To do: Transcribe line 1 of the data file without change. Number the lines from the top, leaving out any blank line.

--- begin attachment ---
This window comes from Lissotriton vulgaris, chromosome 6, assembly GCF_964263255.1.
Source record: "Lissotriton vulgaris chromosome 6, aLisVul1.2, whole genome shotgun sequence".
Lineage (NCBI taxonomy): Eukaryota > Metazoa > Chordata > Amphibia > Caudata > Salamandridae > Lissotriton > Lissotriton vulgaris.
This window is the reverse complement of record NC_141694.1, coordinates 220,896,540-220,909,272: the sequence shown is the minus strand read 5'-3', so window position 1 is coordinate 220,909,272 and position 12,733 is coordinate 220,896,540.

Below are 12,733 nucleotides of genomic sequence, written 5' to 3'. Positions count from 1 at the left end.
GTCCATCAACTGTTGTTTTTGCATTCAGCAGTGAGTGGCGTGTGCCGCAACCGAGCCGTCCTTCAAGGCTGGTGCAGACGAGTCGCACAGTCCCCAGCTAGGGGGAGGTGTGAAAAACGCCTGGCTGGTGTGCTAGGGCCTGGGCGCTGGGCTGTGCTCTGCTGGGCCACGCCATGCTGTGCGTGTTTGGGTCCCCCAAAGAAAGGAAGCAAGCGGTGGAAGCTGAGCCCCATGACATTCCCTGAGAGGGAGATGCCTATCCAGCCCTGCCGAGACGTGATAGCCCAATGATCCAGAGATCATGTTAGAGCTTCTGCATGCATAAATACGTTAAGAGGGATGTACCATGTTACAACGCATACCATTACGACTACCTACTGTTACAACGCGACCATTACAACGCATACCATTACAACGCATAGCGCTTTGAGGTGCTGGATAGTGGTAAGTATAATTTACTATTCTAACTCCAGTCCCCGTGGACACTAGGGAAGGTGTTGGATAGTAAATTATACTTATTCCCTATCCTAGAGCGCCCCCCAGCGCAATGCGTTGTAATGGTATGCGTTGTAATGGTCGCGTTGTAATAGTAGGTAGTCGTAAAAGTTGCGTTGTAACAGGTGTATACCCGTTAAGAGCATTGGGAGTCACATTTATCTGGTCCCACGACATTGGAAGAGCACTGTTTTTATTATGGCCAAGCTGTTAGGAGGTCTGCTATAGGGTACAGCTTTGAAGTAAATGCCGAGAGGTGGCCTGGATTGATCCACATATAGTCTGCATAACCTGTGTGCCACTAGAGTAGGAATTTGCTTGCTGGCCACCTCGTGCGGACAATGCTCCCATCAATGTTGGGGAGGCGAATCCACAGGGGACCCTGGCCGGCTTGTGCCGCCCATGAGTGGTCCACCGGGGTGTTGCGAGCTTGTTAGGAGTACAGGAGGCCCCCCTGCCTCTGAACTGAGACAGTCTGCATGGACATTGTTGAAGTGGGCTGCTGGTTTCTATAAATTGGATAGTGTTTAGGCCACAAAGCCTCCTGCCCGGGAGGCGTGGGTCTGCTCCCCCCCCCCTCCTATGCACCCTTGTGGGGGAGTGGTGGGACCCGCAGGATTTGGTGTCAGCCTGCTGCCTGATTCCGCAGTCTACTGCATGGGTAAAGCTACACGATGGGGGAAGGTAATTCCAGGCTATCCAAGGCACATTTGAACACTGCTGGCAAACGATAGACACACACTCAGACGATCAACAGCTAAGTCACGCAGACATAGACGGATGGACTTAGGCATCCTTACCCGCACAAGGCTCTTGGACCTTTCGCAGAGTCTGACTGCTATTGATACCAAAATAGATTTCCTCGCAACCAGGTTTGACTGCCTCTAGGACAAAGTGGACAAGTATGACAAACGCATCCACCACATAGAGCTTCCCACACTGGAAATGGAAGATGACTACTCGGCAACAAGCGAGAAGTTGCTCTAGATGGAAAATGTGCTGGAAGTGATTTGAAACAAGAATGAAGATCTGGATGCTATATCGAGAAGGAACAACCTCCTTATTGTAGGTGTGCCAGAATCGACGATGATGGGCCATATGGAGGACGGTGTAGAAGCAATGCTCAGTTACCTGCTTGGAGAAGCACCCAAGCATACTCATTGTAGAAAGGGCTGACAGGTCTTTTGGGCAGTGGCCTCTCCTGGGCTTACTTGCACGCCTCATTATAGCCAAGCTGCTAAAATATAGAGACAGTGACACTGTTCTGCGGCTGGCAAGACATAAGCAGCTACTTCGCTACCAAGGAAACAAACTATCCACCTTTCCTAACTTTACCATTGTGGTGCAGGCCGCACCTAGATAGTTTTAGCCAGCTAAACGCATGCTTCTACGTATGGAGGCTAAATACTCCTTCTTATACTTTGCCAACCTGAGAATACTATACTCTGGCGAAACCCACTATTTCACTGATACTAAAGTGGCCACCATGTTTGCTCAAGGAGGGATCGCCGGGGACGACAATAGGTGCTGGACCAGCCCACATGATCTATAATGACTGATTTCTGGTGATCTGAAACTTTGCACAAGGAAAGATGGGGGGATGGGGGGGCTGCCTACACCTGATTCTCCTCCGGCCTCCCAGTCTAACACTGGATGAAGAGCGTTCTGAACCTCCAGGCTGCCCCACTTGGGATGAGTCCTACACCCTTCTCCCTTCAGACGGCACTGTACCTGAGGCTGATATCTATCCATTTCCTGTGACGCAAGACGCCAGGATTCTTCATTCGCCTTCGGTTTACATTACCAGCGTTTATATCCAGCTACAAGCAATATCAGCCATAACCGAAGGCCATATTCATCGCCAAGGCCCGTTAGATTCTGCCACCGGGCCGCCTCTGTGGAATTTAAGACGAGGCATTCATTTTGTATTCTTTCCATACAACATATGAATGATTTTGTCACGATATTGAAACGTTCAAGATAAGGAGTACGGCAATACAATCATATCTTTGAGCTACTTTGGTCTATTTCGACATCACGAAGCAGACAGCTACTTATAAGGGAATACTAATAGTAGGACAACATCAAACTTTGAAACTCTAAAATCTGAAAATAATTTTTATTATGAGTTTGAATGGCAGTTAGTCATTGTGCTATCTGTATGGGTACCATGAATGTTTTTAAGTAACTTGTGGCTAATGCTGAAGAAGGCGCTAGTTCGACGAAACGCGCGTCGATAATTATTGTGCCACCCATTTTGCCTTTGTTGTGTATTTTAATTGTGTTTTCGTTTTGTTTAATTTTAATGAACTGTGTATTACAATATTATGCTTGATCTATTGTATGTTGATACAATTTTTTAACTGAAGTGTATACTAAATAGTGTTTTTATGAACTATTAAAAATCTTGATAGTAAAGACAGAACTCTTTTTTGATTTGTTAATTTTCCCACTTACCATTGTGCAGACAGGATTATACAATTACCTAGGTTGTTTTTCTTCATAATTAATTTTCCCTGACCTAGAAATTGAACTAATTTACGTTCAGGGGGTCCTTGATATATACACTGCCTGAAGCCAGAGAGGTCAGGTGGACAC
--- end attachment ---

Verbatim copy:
This window comes from Lissotriton vulgaris, chromosome 6, assembly GCF_964263255.1.